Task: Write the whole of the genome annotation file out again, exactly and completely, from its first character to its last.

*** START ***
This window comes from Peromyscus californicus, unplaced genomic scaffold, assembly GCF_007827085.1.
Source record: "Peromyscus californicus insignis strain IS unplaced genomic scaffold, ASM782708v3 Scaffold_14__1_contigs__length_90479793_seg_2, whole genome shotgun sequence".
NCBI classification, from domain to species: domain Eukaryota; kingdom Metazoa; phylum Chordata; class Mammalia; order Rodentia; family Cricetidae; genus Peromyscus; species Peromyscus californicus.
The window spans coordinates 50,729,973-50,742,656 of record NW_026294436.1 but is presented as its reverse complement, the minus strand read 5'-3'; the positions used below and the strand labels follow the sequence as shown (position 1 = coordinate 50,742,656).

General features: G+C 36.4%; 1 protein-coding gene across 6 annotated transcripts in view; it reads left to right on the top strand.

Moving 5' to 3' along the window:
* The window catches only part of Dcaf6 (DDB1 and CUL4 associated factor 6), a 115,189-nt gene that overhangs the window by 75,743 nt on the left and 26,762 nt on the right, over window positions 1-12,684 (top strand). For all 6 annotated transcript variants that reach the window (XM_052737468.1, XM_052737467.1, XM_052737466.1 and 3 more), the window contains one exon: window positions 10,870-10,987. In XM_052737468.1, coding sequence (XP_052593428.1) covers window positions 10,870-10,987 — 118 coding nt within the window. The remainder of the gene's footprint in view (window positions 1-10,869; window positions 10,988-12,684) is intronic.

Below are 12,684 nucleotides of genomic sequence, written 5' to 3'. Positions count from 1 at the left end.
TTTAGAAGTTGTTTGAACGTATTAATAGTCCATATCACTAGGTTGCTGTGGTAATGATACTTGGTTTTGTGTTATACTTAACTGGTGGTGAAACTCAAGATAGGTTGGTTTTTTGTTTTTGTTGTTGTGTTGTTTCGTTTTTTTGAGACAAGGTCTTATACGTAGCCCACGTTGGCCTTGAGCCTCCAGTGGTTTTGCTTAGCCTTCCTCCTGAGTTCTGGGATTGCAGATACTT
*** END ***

This window comes from Peromyscus californicus, unplaced genomic scaffold, assembly GCF_007827085.1.
Source record: "Peromyscus californicus insignis strain IS unplaced genomic scaffold, ASM782708v3 Scaffold_14__1_contigs__length_90479793_seg_2, whole genome shotgun sequence".
NCBI classification, from domain to species: domain Eukaryota; kingdom Metazoa; phylum Chordata; class Mammalia; order Rodentia; family Cricetidae; genus Peromyscus; species Peromyscus californicus.
The window spans coordinates 50,729,973-50,742,656 of record NW_026294436.1 but is presented as its reverse complement, the minus strand read 5'-3'; the positions used below and the strand labels follow the sequence as shown (position 1 = coordinate 50,742,656).

General features: G+C 36.4%; 1 protein-coding gene across 6 annotated transcripts in view; it reads left to right on the top strand.

Moving 5' to 3' along the window:
* The window catches only part of Dcaf6 (DDB1 and CUL4 associated factor 6), a 115,189-nt gene that overhangs the window by 75,743 nt on the left and 26,762 nt on the right, over window positions 1-12,684 (top strand). For all 6 annotated transcript variants that reach the window (XM_052737468.1, XM_052737467.1, XM_052737466.1 and 3 more), the window contains one exon: window positions 10,870-10,987. In XM_052737468.1, coding sequence (XP_052593428.1) covers window positions 10,870-10,987 — 118 coding nt within the window. The remainder of the gene's footprint in view (window positions 1-10,869; window positions 10,988-12,684) is intronic.

Below are 12,684 nucleotides of genomic sequence, written 5' to 3'. Positions count from 1 at the left end.
TTTAGAAGTTGTTTGAACGTATTAATAGTCCATATCACTAGGTTGCTGTGGTAATGATACTTGGTTTTGTGTTATACTTAACTGGTGGTGAAACTCAAGATAGGTTGGTTTTTTGTTTTTGTTGTTGTGTTGTTTCGTTTTTTTGAGACAAGGTCTTATACGTAGCCCACGTTGGCCTTGAGCCTCCAGTGGTTTTGCTTAGCCTTCCTCCTGAGTTCTGGGATTGCAGATACTT